The heating temperature of the mixed solution may be appropriately set depending on the type of the simple substance or compound used, but is preferably set in the range of 130 to 300 ° C, and more preferably set in the range of 240 to 300 ° C. . When the heating temperature is too low, it is difficult to unify the crystal structure. In addition, the heating time may be appropriately set depending on the type of the simple substance or compound to be used and the heating temperature, but it is usually preferable to set in the range of several seconds to several hours, and in the range of 1 to 60 minutes. More preferred.

  In the method for producing semiconductor nanoparticles of the present invention, after cooling the mixed solution after heating, it is separated into a supernatant and a precipitate, and the separated precipitate is put into an organic solvent (for example, chloroform, toluene, hexane, n-butanol, etc.). It is good also as a semiconductor nanoparticle solution. Alternatively, after cooling the mixed liquid after heating, it is separated into a supernatant and a precipitate, and a solvent (for example, methanol, ethanol, acetone, acetonitrile, etc.) in which nanoparticles are insoluble or hardly soluble is added to the separated supernatant and precipitated. The precipitate may be collected and placed in the organic solvent described above to form a semiconductor nanoparticle solution.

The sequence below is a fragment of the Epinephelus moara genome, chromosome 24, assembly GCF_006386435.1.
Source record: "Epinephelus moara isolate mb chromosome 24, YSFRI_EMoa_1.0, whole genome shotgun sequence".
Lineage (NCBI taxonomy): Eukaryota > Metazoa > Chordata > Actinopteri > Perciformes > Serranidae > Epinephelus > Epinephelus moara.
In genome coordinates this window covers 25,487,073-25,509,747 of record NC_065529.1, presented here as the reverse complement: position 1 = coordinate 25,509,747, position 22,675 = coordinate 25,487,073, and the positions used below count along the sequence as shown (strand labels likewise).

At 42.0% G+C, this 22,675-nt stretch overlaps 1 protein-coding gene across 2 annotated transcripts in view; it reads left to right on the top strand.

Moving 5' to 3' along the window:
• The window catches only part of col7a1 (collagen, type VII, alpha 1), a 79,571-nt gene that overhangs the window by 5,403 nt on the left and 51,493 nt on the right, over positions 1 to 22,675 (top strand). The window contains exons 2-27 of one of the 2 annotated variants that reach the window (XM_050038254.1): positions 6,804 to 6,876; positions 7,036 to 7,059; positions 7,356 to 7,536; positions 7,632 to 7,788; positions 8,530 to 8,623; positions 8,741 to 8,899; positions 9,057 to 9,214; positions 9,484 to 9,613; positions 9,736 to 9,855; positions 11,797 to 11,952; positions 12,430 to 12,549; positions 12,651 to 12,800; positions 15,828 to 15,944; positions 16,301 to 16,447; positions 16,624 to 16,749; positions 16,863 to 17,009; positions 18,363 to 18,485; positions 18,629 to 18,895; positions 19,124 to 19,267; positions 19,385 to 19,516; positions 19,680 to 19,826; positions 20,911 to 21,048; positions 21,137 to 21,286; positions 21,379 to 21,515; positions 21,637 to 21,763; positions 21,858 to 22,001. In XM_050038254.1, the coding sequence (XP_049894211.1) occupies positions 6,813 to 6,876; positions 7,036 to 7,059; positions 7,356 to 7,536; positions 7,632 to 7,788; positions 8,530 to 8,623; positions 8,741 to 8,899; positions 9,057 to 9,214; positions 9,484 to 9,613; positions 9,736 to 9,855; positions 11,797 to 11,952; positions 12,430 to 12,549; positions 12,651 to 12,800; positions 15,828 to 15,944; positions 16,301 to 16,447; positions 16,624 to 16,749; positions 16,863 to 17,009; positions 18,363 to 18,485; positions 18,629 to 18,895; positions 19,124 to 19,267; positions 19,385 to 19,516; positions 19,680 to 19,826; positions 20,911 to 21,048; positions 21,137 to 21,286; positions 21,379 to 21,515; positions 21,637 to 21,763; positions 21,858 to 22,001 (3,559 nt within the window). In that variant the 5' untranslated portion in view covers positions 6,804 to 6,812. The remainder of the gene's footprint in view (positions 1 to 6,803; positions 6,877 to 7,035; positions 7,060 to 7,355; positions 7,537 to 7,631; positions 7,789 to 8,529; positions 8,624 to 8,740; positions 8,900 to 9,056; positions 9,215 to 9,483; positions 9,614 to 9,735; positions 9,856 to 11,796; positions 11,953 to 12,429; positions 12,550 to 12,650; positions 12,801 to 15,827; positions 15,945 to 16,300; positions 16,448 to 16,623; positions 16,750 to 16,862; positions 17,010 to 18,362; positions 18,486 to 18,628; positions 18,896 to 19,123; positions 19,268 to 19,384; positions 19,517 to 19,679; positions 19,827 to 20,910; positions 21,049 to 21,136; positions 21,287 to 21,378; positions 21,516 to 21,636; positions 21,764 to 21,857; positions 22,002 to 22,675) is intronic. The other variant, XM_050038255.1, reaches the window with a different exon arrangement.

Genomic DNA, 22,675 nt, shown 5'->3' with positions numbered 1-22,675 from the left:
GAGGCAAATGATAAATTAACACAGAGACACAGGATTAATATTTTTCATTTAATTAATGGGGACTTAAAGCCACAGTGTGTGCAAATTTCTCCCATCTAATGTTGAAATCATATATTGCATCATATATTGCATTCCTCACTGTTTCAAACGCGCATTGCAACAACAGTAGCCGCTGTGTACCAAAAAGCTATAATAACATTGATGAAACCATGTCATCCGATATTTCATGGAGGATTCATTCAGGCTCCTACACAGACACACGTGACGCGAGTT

The semiconductor nanoparticles of the present invention have a crystal structure composed of a periodic table group 11 element, a periodic table group 12 element, a periodic table group 14 element, and a periodic table group 16 element. Such a semiconductor nanoparticle can be manufactured by the manufacturing method of the semiconductor nanoparticle mentioned above, for example. Further, the particle size of the semiconductor nanoparticles is preferably 100 nm or less, more preferably 50 nm or less, and still more preferably 20 nm or less. Here, the Group 11 element of the periodic table, the Group 12 element of the periodic table, the Group 14 element of the periodic table and the Group 16 element of the periodic table are the same as those described in the above-described method for producing semiconductor nanoparticles, The description is omitted here.